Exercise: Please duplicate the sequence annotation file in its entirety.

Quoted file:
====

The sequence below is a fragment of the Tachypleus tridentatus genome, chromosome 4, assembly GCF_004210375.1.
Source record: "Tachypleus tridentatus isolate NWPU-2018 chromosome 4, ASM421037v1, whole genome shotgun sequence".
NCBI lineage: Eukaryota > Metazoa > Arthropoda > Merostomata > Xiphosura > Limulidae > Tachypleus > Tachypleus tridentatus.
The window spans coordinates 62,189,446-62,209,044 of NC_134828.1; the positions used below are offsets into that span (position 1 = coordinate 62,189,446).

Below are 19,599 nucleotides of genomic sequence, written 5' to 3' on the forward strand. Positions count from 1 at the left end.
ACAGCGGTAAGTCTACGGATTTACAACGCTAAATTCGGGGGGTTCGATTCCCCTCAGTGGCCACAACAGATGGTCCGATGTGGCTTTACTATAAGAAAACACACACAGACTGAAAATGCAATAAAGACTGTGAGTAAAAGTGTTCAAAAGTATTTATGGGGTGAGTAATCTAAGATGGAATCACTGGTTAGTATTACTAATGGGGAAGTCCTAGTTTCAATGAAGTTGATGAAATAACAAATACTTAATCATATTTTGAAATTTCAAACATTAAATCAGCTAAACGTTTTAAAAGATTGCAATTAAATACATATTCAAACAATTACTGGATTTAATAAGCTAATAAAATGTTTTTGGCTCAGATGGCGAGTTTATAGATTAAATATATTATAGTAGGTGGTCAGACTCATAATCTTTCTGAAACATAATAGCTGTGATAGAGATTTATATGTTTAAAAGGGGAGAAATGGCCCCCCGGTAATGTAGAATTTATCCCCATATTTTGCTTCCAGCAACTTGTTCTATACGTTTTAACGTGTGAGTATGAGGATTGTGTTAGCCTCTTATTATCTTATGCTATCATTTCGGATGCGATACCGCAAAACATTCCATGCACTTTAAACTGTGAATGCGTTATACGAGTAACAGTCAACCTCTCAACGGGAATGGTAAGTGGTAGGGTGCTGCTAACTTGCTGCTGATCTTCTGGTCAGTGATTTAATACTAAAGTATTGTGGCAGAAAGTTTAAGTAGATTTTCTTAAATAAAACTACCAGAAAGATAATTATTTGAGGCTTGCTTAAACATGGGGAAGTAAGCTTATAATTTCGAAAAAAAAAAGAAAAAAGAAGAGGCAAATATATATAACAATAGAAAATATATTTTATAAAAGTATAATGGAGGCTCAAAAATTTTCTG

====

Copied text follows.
The sequence below is a fragment of the Tachypleus tridentatus genome, chromosome 4, assembly GCF_004210375.1.
Source record: "Tachypleus tridentatus isolate NWPU-2018 chromosome 4, ASM421037v1, whole genome shotgun sequence".
NCBI lineage: Eukaryota > Metazoa > Arthropoda > Merostomata > Xiphosura > Limulidae > Tachypleus > Tachypleus tridentatus.
The window spans coordinates 62,189,446-62,209,044 of NC_134828.1; the positions used below are offsets into that span (position 1 = coordinate 62,189,446).

Below are 19,599 nucleotides of genomic sequence, written 5' to 3' on the forward strand. Positions count from 1 at the left end.
ACAGCGGTAAGTCTACGGATTTACAACGCTAAATTCGGGGGGTTCGATTCCCCTCAGTGGCCACAACAGATGGTCCGATGTGGCTTTACTATAAGAAAACACACACAGACTGAAAATGCAATAAAGACTGTGAGTAAAAGTGTTCAAAAGTATTTATGGGGTGAGTAATCTAAGATGGAATCACTGGTTAGTATTACTAATGGGGAAGTCCTAGTTTCAATGAAGTTGATGAAATAACAAATACTTAATCATATTTTGAAATTTCAAACATTAAATCAGCTAAACGTTTTAAAAGATTGCAATTAAATACATATTCAAACAATTACTGGATTTAATAAGCTAATAAAATGTTTTTGGCTCAGATGGCGAGTTTATAGATTAAATATATTATAGTAGGTGGTCAGACTCATAATCTTTCTGAAACATAATAGCTGTGATAGAGATTTATATGTTTAAAAGGGGAGAAATGGCCCCCCGGTAATGTAGAATTTATCCCCATATTTTGCTTCCAGCAACTTGTTCTATACGTTTTAACGTGTGAGTATGAGGATTGTGTTAGCCTCTTATTATCTTATGCTATCATTTCGGATGCGATACCGCAAAACATTCCATGCACTTTAAACTGTGAATGCGTTATACGAGTAACAGTCAACCTCTCAACGGGAATGGTAAGTGGTAGGGTGCTGCTAACTTGCTGCTGATCTTCTGGTCAGTGATTTAATACTAAAGTATTGTGGCAGAAAGTTTAAGTAGATTTTCTTAAATAAAACTACCAGAAAGATAATTATTTGAGGCTTGCTTAAACATGGGGAAGTAAGCTTATAATTTCGAAAAAAAAAAGAAAAAAGAAGAGGCAAATATATATAACAATAGAAAATATATTTTATAAAAGTATAATGGAGGCTCAAAAATTTTCTG